Marcell Monteiro, 15, and Paulicéia Borges, 16, are packing their suitcases to go to the Staafliche Ballettschule (the world-famous ballet institute in Berlin, Germany), where they will meet their friend Bárbara Freire, 17, who has been learning ballet since 1999. Freire is getting ready for her first role as the protagonist in the ballet, 'Giselle'.
All three girls are from the slums of Rio de Janeiro. But instead of wasting their childhood on drugs and crime, or being defeated by poverty and lack of education, the girls are training as ballet dancers and securing a better future for themselves.
Monteiro, Borges and Freire are part of a special project run by the NGO Dancando para Não Dancar (DPND, Dancing to Take the Right Step). Since 1994, DPND has been organising ballet classes for slum children. It reaches out to 450 students (between six and 17 years of age) in 10 slums in Rio.
"I don't know what I would be doing now if it wasn't for the project. I hope to enjoy and make the most of this opportunity. My dream is to become a great ballerina," says Borges. Borges has a tough routine: she rehearses for four hours every day in the Olympic Villa of Mangueira, a slum area. She has also recently joined ballet classes at the School of Dance of the Municipal Theatre of Rio de Janeiro.
More than a million people (19 per cent of the population of the city of Rio de Janeiro) live in favelas (slums). Surviving amidst unhygienic, unhealthy conditions, they are often victims of gang violence. Children living in slums rarely have access to education or skill-building. Many get hooked to drugs, become drug peddlers and join local gangs.
DPND's founder, Thereza Aguilar, a ballerina trained at the Staatliche Ballettschule (Berlin), the Camaguey Ballet and the National Ballet Centre (both in Cuba), decided to start the project based on her experience in Cuba while working with disadvantaged children.
Aguilar says, "I knew that the road wouldn't be easy. With the support of the residents' associations, I called the children to take a test. To my surprise, 250 children turned up for the 40 openings that were offered."
With her ballet classes, Aguilar aims to steer the children away from crime, drugs and violence. DPND's objective is not only to teach the children a profession that traditionally belongs to the elite, but also to increase their self-esteem.
Today, two girls from the group -- Márcia Freire, 19, and Aline da Silva, 15 -- are on a scholarship to the National Ballet Centre in Cuba. And Ingrid dos Santos Silva, 16, is getting ready to play her first role in the ballet, 'The Nutcracker', in Rio city.
"The ballet makes you change an entire lifestyle and the way you see the world. I am a different person. My parents are very happy to see me so devoted to something like this," says Silva, who joined the project in 1999.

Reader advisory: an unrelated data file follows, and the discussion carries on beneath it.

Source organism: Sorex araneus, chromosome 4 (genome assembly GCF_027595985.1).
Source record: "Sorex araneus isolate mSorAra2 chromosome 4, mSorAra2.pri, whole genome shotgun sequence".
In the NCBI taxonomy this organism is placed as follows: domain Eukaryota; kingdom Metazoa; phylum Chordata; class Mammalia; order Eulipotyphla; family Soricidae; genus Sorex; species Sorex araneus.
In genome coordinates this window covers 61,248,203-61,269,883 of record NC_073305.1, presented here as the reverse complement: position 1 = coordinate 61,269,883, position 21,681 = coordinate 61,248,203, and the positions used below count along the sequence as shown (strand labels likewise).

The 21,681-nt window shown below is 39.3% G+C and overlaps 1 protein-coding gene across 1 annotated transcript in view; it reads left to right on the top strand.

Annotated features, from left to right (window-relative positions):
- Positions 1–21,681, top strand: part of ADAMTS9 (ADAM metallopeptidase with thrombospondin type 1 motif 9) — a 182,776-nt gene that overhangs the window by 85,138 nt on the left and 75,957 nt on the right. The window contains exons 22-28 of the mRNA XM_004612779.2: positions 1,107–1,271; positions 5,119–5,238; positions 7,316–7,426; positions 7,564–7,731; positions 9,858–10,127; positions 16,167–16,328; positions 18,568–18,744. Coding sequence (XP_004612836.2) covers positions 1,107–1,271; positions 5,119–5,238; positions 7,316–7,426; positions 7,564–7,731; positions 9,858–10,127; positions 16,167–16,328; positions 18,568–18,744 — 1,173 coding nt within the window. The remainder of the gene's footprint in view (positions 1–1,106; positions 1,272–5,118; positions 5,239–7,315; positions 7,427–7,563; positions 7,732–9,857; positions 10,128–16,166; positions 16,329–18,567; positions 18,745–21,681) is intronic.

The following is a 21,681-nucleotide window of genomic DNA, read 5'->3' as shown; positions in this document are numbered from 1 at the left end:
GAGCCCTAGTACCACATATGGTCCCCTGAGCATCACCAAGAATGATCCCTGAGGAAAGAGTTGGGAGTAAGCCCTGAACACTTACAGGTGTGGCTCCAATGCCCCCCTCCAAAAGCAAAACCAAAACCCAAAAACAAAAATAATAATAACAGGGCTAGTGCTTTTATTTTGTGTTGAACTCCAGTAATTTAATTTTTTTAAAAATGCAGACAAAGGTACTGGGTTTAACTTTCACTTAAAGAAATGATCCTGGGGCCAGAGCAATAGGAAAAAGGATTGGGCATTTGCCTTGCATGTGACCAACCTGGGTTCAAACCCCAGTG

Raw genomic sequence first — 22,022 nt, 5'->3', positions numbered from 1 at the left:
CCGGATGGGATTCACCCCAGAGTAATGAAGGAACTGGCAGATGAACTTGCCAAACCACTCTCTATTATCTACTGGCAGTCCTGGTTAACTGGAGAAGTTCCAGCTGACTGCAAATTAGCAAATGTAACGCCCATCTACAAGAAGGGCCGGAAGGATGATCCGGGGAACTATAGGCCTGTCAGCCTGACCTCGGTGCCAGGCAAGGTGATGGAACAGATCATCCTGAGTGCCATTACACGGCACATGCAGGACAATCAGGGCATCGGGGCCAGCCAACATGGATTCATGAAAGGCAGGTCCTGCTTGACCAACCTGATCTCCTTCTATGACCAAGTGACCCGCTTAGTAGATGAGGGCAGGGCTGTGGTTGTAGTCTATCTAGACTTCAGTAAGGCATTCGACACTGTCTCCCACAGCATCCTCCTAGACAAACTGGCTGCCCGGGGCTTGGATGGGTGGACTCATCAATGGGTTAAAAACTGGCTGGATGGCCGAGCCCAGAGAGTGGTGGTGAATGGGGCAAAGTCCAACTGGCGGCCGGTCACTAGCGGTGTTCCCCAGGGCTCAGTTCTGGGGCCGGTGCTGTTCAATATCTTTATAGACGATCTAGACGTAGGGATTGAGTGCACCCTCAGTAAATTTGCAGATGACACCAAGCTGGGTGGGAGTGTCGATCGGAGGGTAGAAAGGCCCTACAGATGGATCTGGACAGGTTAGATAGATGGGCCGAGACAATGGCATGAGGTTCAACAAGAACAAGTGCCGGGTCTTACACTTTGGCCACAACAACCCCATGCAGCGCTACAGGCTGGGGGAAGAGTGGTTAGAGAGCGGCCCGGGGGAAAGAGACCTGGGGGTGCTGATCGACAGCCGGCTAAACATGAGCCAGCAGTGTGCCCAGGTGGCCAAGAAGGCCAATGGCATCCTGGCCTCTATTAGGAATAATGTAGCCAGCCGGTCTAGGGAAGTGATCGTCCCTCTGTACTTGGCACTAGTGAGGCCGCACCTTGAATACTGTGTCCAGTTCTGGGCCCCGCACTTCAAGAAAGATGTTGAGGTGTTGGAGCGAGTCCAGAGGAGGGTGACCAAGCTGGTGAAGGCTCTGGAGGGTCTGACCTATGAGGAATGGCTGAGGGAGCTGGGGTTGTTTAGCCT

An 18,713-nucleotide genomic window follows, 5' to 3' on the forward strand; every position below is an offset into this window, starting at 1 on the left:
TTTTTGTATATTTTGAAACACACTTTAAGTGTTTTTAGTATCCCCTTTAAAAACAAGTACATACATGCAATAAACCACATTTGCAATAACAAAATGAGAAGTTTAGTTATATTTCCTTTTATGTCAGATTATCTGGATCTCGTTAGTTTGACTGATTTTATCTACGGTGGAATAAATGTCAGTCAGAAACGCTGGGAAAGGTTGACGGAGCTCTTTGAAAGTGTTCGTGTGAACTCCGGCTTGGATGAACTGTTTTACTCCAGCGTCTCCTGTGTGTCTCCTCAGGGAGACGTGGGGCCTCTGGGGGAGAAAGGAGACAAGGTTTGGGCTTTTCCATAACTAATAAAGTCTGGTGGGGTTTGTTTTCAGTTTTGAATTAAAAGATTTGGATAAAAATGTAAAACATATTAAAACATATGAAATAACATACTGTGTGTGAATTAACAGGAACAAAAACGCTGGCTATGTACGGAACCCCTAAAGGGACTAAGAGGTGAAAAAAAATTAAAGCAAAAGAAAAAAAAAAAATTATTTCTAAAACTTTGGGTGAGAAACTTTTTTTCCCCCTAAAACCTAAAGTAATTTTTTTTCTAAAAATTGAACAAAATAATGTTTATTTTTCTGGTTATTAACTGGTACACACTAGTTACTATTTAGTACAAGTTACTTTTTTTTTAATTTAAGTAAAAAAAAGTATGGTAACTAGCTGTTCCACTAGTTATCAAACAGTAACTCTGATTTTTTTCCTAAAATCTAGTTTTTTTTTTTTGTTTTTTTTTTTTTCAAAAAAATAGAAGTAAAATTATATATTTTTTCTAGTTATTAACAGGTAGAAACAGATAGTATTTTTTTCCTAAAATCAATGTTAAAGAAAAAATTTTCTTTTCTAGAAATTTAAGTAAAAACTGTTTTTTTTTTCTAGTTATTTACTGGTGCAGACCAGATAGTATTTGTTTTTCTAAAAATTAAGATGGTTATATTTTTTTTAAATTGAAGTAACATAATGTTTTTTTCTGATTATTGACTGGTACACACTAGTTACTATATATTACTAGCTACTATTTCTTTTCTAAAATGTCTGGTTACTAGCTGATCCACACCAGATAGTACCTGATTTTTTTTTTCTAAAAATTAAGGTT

Although there are only 25 boys with the DPND project, some of them have already made a name for themselves. Júlio César, 19, travelled all over the country in 2003 with the show, 'Terra Brasis'. He was recently selected by the Center Cultural Opera Brazil for a role in a stage show.
DPND classes are held six days in a week, and continue even during school vacations. "The children take a break once a year, only for a week. We plan in such a way that they don't have too much idle time, so that they don't go astray," says Aguilar.
Besides ballet lessons, DPND offers classes on musical theory and exposes the children to other dance forms. Children are also taken for educational trips (to the planetarium, the legislative assembly), and for picnics. Sometimes, the children perform to raise money for charities. The NGO also supports their education and offers medical care and counselling to some of the children.
"Not all the young people being trained will become professional dancers, but they will have access to artistic activities and know how to make good use of the knowledge gained in professions connected to physical and artistic activities," explains Aguilar.
In 2001, DPND built its own centre - Olympic Villa - in the Mangueira slum, with the help of the Brazilian Development Bank. "Here we have rooms for rehearsals, offices, clinics and a pantry," says Aguilar. Aguilar's project is supported by several private organisations - like Petrobras (Brazilian Oil Company), Videofilmes (a private movie company) - and the Ministry of Culture. The first ballerina of the Municipal Theatre of Rio de Janeiro, Ana Botafogo, sponsors some classes for DPND and moviemaker Walter Salles, known for his internationally acclaimed films 'Central Station' and 'The Motorcycle Diaries', takes care of the food and lodging for the girls who train in :D Berlin.
Aguilar has recently included nine children who have Down's syndrome and eight children with hearing impairment. DPND's dance classes and specialised care aim to integrate the children into the mainstream.